John Dale, who is circulating an initiative petition to legalize cannabis in South Dakota, is trying a novel approach to soliciting signatures, using online signups to identify willing petition signers:
Dale says he’s using his own “privacy-certified database” instead of Facebook. I’m all for that. Dale is asking people who want to sign his petition to text “reefer” to 605-309-7007. Texters will receive a link to an online form where they can enter their contact information. Dale will use that information to check voter registration. Once Dale has a big list of eligible signers, he’ll pre-print petitions with the names, addresses, and county of voter registration of each willing signer. Then he’ll make two, maybe three trips around the state, set up shop in a series of six towns, and alert those interested signers that he’s in the neighborhood and should come line up to sign.
Pre-printing signer information on petitions is legal—the only thing petition signers have to personally ink on a petition is their signature—but it raises three complications:
- The circulator swears on each petition sheet that “either the signer or I added the printed name, the residence address of the signer, the date of signing, and the county of voter registration.” If Dale pre-prints signer information on his petition sheets, only he, not any other circulator, can circulate that sheet.
- Suppose Olaf Olson walks up to Dale at his Rapid City or Brookings or Vermillion signing event and wants to sign. Olaf has texted Dale, is in the private database, is verified and pre-printed. Dale will have to riffle through his stack of petitions to find the petition sheet with Olaf’s information. To do that efficiently, he’ll have to print all voter names in alphabetical order, separate the sheets by tabs or folders or binders, pull out the specific sheet for Olaf, and then put Olaf’s sheet back in its place before turning to the next signer, who probably won’t be Ole Olson but Sven Svensen or Cliff Claven or someone else in a whole nother folder. Such organization is doable, but even if Dale and any helpers make no filing mistakes, the process of pulling out one specific pre-printed petition sheet for each signer and properly replacing it after each signature will likely take more time than if I start with a blank petition form and have fifteen people in line all sign and address the same sheet.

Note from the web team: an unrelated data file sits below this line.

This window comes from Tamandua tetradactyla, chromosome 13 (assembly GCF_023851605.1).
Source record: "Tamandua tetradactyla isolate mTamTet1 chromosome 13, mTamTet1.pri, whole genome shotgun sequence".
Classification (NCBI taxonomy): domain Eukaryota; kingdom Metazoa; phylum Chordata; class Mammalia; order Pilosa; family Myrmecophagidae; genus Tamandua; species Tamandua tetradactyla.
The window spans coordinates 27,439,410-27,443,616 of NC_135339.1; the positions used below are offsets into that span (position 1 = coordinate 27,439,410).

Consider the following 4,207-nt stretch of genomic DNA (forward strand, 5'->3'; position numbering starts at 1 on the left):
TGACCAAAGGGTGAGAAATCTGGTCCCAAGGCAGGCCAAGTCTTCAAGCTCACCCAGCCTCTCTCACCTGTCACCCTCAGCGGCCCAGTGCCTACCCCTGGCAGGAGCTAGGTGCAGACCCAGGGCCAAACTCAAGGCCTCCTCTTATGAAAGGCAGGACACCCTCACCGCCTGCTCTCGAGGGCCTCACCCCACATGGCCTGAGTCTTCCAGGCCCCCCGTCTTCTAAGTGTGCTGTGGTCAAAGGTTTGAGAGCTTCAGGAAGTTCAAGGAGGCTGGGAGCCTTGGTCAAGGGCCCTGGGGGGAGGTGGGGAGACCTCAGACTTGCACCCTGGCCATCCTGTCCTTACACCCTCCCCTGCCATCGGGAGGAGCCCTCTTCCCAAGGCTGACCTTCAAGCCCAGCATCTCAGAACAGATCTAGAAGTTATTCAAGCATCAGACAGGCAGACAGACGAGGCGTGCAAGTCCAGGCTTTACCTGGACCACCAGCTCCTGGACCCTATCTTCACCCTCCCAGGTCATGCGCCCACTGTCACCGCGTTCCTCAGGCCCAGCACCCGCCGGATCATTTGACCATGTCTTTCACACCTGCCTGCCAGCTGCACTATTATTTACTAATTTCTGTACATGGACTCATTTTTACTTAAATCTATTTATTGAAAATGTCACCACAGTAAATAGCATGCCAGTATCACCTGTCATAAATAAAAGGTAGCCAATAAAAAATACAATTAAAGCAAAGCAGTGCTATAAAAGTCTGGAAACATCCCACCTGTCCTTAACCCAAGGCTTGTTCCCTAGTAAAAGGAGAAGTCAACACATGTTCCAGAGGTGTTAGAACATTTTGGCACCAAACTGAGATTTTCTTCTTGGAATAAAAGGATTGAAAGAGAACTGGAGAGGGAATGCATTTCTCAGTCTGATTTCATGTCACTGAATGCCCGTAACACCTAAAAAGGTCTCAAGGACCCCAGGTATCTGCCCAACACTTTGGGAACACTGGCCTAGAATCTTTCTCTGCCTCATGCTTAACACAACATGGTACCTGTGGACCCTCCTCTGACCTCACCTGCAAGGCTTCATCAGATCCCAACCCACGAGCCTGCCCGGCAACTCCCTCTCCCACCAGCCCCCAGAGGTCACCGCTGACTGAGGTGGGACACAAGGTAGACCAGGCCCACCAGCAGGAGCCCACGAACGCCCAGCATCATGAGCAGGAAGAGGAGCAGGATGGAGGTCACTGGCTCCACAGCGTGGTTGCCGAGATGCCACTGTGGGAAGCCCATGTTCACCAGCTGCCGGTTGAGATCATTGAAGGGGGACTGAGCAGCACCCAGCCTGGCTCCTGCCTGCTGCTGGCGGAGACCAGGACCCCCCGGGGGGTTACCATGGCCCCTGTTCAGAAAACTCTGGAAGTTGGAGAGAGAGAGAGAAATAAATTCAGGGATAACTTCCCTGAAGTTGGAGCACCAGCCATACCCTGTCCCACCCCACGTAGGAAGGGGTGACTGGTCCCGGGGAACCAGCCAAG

- Once the right sheet is in hand, Dale still has to eyeball the sheet to find Olaf’s line and make sure Olaf signs on his own line. If Olaf slips and signs on Ole’s or Oksana’s line, he throws Dale’s scheme into confusion, as he’ll have to remember to bring out a fresh, blank sheet for Ole or Oksana to sign when they arrive.
I’m all for innovation in the petition process. Perhaps Dale will surprise me and demonstrate that he can collect more signatures per hour with online pre-registration, pre-printing, and centralized events than other campaigns can with traditional street-corner circulating. But Dale’s method limits signature collection to one circulator, himself, who must engage in a signer-by-signer check-in and filing process.
Dale’s method also depends on signers making the effort to come to him, which I have found does not work. If you don’t believe me, test it out: sit at a fair booth or a street corner, put up a sign inviting signatures, and then say nothing. Wait for people to see your sign and come up to you. You’ll get a tiny fraction of the signatures you would by actively soliciting voters’ action. Dale is building in some prior buy-in with his texting and online sign-up plan, and he’s at least driving most of the way to meet voters in their town, but even asking signers to travel that last mile will result in significant drop-off.
We’ll see the results of Dale’s new petition circulation method in just a bit more than two months, when Dale walks into Secretary Barnett’s office with 30,000 signatures… or doesn’t.